FERNANDEZ: Do you really think people see this as a political issue at this stage of the recovery?
WATT: No, but what I do think is that people want to see their government stand with them. What I've seen with my own eyes, and frankly, helped with back in Brisbane, is the clean-up. Community members, flood victims, emergency personnel, volunteers out there doing the heavy lifting. And I think people are willing to do that as long as they know their governments are standing with them. And that's the bit that's missing. We've seen reports overnight that there are people who are having to crowdfund helicopters, so that they can do food drops and evacuations in some of the smaller outlying towns from this region. So I don't think it's necessarily a matter of party politics. People don't care who the Prime Minister is, or the government, they just want to know they're with them.
FERNANDEZ: Access to funding is one of the big issues right now. You've been suggesting, Labor's been suggesting, that money should be released from that particular fund, the Emergency Relief Fund to help pay for some of this. But that was really set up, the government argues, as a future fund, something to deal more with mitigation rather than immediate disaster recovery. What's your view on that?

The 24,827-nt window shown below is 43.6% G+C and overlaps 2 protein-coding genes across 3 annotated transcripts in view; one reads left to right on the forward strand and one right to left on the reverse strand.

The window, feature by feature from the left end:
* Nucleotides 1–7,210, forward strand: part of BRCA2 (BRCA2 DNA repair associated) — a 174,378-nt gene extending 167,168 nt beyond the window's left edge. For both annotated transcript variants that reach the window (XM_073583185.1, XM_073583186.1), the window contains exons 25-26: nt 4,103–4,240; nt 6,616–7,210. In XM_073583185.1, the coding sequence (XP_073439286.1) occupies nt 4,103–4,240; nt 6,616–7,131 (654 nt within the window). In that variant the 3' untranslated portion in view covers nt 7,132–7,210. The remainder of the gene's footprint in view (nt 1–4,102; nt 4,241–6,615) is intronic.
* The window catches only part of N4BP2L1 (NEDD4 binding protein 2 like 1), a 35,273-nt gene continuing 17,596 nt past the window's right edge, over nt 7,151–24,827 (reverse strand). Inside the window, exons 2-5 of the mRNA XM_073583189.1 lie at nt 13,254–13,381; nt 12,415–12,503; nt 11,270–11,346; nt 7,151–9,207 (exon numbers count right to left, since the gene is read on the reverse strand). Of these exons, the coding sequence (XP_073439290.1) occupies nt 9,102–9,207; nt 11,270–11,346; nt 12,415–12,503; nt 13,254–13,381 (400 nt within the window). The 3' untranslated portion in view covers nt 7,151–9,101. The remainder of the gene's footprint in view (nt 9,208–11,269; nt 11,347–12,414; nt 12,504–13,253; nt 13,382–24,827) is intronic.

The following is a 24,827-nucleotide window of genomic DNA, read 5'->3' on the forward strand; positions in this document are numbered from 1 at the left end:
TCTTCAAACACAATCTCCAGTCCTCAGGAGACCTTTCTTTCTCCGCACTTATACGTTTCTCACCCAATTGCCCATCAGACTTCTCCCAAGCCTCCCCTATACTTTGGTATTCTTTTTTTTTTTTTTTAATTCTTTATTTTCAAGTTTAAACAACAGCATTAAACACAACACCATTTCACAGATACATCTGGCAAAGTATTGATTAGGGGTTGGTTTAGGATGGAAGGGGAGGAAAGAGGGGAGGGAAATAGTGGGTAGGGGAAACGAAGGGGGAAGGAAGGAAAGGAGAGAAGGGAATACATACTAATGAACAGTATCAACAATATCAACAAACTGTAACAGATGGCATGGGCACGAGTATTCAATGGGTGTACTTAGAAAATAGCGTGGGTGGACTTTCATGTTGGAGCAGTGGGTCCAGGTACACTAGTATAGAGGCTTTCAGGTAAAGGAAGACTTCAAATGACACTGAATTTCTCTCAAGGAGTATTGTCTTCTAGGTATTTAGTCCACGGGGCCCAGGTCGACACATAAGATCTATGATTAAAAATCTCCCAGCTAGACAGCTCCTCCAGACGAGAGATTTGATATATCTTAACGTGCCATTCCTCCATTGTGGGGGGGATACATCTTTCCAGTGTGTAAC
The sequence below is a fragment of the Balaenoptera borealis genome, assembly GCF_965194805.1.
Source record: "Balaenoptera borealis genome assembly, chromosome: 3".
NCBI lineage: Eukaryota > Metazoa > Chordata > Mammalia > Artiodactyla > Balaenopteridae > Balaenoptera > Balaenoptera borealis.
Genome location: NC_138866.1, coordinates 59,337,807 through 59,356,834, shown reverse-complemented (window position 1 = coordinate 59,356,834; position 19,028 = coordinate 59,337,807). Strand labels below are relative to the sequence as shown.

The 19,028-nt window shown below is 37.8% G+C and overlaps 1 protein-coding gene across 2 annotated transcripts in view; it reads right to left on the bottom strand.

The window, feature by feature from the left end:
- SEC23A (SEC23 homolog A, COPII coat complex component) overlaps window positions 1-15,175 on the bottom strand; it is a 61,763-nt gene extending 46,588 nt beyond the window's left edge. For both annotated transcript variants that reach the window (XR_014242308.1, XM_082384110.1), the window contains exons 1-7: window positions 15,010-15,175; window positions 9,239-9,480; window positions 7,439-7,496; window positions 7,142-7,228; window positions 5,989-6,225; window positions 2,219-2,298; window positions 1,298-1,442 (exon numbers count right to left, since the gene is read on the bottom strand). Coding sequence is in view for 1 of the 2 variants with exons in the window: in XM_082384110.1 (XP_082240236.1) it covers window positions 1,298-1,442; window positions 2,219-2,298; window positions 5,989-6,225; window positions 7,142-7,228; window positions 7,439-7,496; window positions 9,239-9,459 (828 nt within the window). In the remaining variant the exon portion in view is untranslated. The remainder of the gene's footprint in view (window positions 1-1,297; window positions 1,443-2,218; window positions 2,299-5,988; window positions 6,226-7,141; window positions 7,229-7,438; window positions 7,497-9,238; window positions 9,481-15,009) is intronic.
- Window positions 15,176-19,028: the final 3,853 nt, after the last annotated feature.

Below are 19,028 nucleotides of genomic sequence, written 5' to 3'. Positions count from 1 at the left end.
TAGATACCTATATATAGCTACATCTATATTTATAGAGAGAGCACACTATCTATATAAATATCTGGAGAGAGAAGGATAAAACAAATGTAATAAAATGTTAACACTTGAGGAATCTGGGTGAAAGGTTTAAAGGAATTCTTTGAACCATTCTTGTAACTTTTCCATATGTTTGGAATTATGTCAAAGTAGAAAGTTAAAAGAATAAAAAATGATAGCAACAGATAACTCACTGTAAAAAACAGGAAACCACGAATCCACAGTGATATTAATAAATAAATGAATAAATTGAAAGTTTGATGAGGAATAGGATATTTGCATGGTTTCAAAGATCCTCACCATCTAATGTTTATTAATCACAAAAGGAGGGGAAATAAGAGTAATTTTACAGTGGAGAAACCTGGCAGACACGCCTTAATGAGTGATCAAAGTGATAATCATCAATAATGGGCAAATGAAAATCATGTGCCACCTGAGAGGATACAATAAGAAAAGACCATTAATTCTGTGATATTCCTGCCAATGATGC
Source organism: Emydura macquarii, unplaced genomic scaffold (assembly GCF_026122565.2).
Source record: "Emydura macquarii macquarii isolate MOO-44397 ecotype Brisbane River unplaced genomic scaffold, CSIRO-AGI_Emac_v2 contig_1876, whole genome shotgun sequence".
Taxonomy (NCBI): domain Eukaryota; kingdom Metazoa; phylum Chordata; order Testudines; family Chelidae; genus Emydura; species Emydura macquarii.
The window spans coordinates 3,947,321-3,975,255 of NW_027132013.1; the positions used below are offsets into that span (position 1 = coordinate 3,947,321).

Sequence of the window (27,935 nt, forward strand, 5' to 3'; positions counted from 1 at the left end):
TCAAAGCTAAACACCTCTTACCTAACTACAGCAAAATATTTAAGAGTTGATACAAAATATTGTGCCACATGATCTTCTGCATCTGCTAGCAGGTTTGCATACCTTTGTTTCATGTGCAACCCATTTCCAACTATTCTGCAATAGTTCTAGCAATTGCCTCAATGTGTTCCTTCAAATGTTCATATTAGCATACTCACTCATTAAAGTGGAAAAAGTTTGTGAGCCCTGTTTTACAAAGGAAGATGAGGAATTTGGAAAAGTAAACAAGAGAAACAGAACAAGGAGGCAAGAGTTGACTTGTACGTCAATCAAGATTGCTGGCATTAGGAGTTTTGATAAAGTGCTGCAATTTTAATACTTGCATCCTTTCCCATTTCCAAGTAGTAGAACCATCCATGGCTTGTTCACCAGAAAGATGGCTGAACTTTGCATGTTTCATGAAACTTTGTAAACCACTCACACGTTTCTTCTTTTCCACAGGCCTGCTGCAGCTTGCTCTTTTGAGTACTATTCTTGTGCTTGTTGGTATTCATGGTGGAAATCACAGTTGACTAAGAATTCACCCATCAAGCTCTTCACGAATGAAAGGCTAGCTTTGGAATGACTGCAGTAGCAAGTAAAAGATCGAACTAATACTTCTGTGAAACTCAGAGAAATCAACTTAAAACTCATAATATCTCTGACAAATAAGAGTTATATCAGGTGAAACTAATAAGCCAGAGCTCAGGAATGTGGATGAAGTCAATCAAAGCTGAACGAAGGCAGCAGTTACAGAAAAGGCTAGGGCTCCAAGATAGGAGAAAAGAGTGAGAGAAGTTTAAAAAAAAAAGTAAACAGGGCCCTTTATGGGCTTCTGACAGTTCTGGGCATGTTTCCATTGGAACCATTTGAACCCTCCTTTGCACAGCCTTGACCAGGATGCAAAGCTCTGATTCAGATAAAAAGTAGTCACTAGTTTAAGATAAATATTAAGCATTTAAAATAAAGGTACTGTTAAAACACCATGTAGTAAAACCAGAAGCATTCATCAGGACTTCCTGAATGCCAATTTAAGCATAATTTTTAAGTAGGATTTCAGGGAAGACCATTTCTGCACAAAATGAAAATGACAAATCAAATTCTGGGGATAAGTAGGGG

WATT: Well, we have been calling for those funds to be used, and not just now, I've been actually calling for the government to use those funds, particularly to invest in disaster mitigation, for a couple of years now. And if the government had got moving on that much earlier, we could have had flood levees, better drainage systems, let alone all of the precautions we need for bushfires and cyclones as well. But none of that happened, and so people have been left stranded.
FERNANDEZ: But the Productivity Commission did find a few years ago in 2015, that Australia over-invests in disaster recovery and under-invests in the mitigation strategies, and Labor criticised the government for that. So really, the Emergency Relief Fund is not the place for that funding to come, it's from the other mechanisms that exist, right?
WATT: Well frankly, I don't think anyone would really care what funds the government used to put in place disaster mitigation. The problem is that they just haven't done enough of it anywhere with any funds. You might have seen through January, Anthony Albanese announced that if Labor's elected, we're going to revamp this fund, put it to work for disaster mitigation, because you're right, the Productivity Commission, insurers, local governments, and others, all say that we need at least $200 million a year in investment from the Federal Government in disaster mitigation, and that's exactly what we'll do if we win the next election.
FERNANDEZ: Senator, thank you.